Candidates differ on how to change residents' feelings toward City Hall.
By CHRISTINA HEADRICK
© St. Petersburg Times, published March 11, 2001
CLEARWATER -- Nearly all of the candidates in Tuesday's City Commission election have pledged to restore residents' trust in City Hall.
So just how would they do that? Each candidate had a slightly different take.
Seat 4 candidate Whitney Gray says she would encourage the city to hold a lot of public meetings about projects, particularly more informal ones where residents can meet and talk with city staff members one-on-one. The former teacher and community volunteer also would like to see commissioners engage in more conversation during meetings.
"I think we should have a little more conversation about things so that the citizens can really see the thought processes that are going on," Gray said.
Her opponent, former City Commissioner Lee Regulski, a retired engineer, says that he thinks city government needs to erase the perception that decisions get made "behind closed doors."
"We need to stop rushing things like this last issue with the stadium (for the Philadelphia Phillies spring training complex)," he continued. "You can spend all the money you want on P.R., but when one thing like that occurs, it destroys all your P.R. That's really the crux of the whole thing."
In the race for Seat 5, candidates Frank Hibbard and Lucile Casey said the city can regain the confidence of residents by closely monitoring the budget and looking for cost savings.
"I think the No. 1 thing we can do is make sure we give straight answers to people about our budgets, our priorities, and we stick to those," said Casey, a real estate agent and former Pinellas County School Board member. "The other thing would be in being willing to talk to the people and meet with different groups, and also do everything in the sunshine."
Hibbard said every city department should have a business plan and measurable goals, and they should constantly look for ways to be more efficient to instill trust in City Hall.
"I also think that commissioners themselves need to be listening, having more forums and encouraging residents to speak their minds," Hibbard added. "If last summer's downtown referendum had been formulated differently, it would have passed. That was a lack of understanding what the citizens wanted."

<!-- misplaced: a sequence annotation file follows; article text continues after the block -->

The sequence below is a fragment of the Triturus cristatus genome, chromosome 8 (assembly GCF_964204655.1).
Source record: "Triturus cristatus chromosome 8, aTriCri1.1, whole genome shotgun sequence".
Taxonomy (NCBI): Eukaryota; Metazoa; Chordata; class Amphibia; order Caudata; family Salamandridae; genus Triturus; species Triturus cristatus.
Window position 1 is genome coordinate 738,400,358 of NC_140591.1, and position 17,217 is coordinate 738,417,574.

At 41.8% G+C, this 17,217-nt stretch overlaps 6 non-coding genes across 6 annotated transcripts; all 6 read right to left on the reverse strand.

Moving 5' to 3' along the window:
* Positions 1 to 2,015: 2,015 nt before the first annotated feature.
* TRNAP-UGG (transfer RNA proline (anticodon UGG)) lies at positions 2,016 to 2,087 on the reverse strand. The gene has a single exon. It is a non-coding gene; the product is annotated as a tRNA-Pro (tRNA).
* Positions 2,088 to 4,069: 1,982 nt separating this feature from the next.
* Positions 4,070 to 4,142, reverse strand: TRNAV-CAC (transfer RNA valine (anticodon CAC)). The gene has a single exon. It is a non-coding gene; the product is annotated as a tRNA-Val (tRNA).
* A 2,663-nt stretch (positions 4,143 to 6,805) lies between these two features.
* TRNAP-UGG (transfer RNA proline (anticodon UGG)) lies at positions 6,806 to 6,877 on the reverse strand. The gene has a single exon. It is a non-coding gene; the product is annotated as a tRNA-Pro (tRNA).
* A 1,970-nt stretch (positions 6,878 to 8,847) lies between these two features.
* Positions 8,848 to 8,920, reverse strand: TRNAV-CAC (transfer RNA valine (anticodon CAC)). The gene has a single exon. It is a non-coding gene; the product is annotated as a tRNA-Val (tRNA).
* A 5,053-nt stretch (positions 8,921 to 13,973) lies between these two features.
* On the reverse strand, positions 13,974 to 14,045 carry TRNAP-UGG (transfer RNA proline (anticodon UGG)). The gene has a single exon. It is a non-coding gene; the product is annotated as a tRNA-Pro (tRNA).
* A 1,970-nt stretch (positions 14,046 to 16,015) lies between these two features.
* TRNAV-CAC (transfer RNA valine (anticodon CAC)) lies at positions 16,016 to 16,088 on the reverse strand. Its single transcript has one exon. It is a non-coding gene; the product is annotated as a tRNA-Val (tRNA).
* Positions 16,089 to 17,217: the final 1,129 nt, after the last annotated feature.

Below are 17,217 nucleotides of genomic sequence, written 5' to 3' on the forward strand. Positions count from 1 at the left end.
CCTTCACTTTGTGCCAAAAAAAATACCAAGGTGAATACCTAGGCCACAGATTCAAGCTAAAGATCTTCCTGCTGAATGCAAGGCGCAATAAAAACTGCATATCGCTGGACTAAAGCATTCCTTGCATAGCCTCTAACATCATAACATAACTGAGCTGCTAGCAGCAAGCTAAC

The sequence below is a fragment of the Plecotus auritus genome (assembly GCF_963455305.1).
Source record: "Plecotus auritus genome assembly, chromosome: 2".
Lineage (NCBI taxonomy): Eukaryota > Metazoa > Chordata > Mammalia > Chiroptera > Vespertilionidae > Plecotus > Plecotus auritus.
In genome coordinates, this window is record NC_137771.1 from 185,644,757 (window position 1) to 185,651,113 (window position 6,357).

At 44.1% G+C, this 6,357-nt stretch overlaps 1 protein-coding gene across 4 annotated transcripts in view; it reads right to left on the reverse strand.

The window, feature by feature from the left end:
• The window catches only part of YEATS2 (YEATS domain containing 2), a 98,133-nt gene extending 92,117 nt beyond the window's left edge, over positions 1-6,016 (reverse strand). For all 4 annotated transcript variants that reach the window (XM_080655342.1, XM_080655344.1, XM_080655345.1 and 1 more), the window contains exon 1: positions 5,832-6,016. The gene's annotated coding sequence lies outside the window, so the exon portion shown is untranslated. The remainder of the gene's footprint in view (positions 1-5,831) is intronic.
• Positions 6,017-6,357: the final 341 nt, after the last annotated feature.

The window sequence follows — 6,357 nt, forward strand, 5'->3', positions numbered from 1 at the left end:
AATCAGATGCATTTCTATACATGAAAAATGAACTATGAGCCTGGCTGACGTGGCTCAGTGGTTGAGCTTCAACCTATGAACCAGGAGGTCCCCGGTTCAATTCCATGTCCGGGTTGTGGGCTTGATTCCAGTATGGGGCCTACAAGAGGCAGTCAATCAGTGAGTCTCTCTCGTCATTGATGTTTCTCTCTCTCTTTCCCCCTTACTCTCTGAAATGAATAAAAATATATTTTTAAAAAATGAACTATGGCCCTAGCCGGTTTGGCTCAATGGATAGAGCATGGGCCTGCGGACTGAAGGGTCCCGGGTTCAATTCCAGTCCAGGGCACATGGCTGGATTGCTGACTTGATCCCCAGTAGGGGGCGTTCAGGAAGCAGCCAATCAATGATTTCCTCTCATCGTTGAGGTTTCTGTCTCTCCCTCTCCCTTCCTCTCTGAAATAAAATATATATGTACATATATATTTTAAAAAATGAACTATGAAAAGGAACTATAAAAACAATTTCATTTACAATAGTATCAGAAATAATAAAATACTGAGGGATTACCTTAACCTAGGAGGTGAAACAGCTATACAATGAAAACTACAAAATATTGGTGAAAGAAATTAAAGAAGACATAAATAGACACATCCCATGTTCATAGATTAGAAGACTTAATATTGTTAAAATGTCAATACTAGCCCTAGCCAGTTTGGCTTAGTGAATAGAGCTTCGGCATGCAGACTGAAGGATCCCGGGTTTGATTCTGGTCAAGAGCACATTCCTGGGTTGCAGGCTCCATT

Bill Jonson, a retired accountant and civic activist, said the city needs to make careful decisions and commissioners need to get out in the community. If elected, he said, he would go door to door in city neighborhoods for at least one day each month to ask residents what's on their minds.
"I think we also need to look at the way we involve the public in commission meetings," Jonson said. "We still only allow only three minutes per person. If you're representing a group, maybe we could try to give people more time to speak. For instance, in Tampa, if you have four people, they can group their time and allow one person to make a presentation."
Jeralne Burt, the fourth candidate in the race, has said she thinks the city can do a better job listening to and serving the African-American community of North Greenwood. She could not be reached to comment Friday.
Former Mayor Rita Garvey, a candidate for Seat 3, has 18 years' experience in public office but doesn't like the way things have been run since she left two years ago.
"No. 1 is that I've always been, and I intend to continue to be, accessible to people. I will be out at community events," Garvey said. "That is very important to developing trust. The other thing is to make sure that you don't decide how you're going to vote before you hear the public on items."
Garvey said she is also uncomfortable with making last-minute changes to contracts and other documents just before they are voted on.
Her opponent, Hoyt Hamilton, a beach businessman and sports agent, said that he doesn't think there really is a big problem with accountability at City Hall. He would just continue to make sure the public is informed about what's going on and why commissioners make the decisions that they do.
"That's a very vague term, "accountability.' I really don't see that as being a big issue," Hamilton said. "As someone who has been very familiar with the commissioners and the process they go through, I don't question their integrity or their intent."
Polling places will be open from 7 a.m. to 7 p.m. Tuesday for city elections. Residents across the city can cast a vote for every commissioner.